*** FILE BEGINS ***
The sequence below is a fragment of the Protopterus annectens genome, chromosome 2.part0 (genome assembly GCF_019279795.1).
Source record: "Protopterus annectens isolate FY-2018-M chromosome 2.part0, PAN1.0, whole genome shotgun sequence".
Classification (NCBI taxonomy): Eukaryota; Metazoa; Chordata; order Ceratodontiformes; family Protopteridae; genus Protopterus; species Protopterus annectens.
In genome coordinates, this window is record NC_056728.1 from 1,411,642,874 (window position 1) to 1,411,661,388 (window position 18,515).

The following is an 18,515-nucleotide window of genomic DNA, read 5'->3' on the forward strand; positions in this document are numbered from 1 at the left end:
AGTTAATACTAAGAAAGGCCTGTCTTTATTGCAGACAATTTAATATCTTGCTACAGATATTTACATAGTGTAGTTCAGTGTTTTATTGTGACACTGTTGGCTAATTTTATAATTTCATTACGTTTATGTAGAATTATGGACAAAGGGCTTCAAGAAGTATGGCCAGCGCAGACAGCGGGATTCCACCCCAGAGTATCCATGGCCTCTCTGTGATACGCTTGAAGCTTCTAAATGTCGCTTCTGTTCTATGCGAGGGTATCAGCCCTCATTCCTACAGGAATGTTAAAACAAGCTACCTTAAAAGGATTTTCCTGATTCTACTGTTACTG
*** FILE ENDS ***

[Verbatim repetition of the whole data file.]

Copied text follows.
The sequence below is a fragment of the Protopterus annectens genome, chromosome 2.part0 (genome assembly GCF_019279795.1).
Source record: "Protopterus annectens isolate FY-2018-M chromosome 2.part0, PAN1.0, whole genome shotgun sequence".
Classification (NCBI taxonomy): Eukaryota; Metazoa; Chordata; order Ceratodontiformes; family Protopteridae; genus Protopterus; species Protopterus annectens.
In genome coordinates, this window is record NC_056728.1 from 1,411,642,874 (window position 1) to 1,411,661,388 (window position 18,515).

The following is an 18,515-nucleotide window of genomic DNA, read 5'->3' on the forward strand; positions in this document are numbered from 1 at the left end:
AGTTAATACTAAGAAAGGCCTGTCTTTATTGCAGACAATTTAATATCTTGCTACAGATATTTACATAGTGTAGTTCAGTGTTTTATTGTGACACTGTTGGCTAATTTTATAATTTCATTACGTTTATGTAGAATTATGGACAAAGGGCTTCAAGAAGTATGGCCAGCGCAGACAGCGGGATTCCACCCCAGAGTATCCATGGCCTCTCTGTGATACGCTTGAAGCTTCTAAATGTCGCTTCTGTTCTATGCGAGGGTATCAGCCCTCATTCCTACAGGAATGTTAAAACAAGCTACCTTAAAAGGATTTTCCTGATTCTACTGTTACTG